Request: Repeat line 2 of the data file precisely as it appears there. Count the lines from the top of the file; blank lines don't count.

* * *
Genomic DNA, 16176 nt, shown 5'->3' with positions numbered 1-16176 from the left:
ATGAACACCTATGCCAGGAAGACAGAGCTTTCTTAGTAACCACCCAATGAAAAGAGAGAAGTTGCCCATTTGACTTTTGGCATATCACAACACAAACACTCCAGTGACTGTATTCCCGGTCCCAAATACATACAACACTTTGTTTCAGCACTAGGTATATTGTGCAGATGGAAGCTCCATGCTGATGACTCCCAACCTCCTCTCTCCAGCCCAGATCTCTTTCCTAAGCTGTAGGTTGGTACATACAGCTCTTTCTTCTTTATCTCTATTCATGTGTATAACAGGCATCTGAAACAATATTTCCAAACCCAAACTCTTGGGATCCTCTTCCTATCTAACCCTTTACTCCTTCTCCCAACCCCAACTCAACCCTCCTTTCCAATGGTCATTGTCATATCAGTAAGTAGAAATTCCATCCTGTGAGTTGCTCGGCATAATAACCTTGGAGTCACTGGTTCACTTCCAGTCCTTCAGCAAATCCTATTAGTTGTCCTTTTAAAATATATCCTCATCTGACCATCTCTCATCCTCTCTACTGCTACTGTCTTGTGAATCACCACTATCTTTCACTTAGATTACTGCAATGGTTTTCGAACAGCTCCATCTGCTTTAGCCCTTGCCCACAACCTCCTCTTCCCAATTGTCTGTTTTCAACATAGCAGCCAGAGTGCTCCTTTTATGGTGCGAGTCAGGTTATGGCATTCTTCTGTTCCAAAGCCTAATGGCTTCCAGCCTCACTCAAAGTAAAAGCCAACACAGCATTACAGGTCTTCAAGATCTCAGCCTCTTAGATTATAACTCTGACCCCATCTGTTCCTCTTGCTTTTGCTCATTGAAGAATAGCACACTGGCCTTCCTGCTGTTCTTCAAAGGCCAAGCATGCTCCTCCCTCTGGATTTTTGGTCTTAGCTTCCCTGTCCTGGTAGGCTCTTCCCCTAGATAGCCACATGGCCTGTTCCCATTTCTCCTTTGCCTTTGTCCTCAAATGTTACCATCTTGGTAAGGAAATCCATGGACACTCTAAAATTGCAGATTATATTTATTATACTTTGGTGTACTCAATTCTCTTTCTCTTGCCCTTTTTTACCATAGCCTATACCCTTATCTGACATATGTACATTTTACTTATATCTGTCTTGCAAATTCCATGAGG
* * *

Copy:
ATGAACACCTATGCCAGGAAGACAGAGCTTTCTTAGTAACCACCCAATGAAAAGAGAGAAGTTGCCCATTTGACTTTTGGCATATCACAACACAAACACTCCAGTGACTGTATTCCCGGTCCCAAATACATACAACACTTTGTTTCAGCACTAGGTATATTGTGCAGATGGAAGCTCCATGCTGATGACTCCCAACCTCCTCTCTCCAGCCCAGATCTCTTTCCTAAGCTGTAGGTTGGTACATACAGCTCTTTCTTCTTTATCTCTATTCATGTGTATAACAGGCATCTGAAACAATATTTCCAAACCCAAACTCTTGGGATCCTCTTCCTATCTAACCCTTTACTCCTTCTCCCAACCCCAACTCAACCCTCCTTTCCAATGGTCATTGTCATATCAGTAAGTAGAAATTCCATCCTGTGAGTTGCTCGGCATAATAACCTTGGAGTCACTGGTTCACTTCCAGTCCTTCAGCAAATCCTATTAGTTGTCCTTTTAAAATATATCCTCATCTGACCATCTCTCATCCTCTCTACTGCTACTGTCTTGTGAATCACCACTATCTTTCACTTAGATTACTGCAATGGTTTTCGAACAGCTCCATCTGCTTTAGCCCTTGCCCACAACCTCCTCTTCCCAATTGTCTGTTTTCAACATAGCAGCCAGAGTGCTCCTTTTATGGTGCGAGTCAGGTTATGGCATTCTTCTGTTCCAAAGCCTAATGGCTTCCAGCCTCACTCAAAGTAAAAGCCAACACAGCATTACAGGTCTTCAAGATCTCAGCCTCTTAGATTATAACTCTGACCCCATCTGTTCCTCTTGCTTTTGCTCATTGAAGAATAGCACACTGGCCTTCCTGCTGTTCTTCAAAGGCCAAGCATGCTCCTCCCTCTGGATTTTTGGTCTTAGCTTCCCTGTCCTGGTAGGCTCTTCCCCTAGATAGCCACATGGCCTGTTCCCATTTCTCCTTTGCCTTTGTCCTCAAATGTTACCATCTTGGTAAGGAAATCCATGGACACTCTAAAATTGCAGATTATATTTATTATACTTTGGTGTACTCAATTCTCTTTCTCTTGCCCTTTTTTACCATAGCCTATACCCTTATCTGACATATGTACATTTTACTTATATCTGTCTTGCAAATTCCATGAGG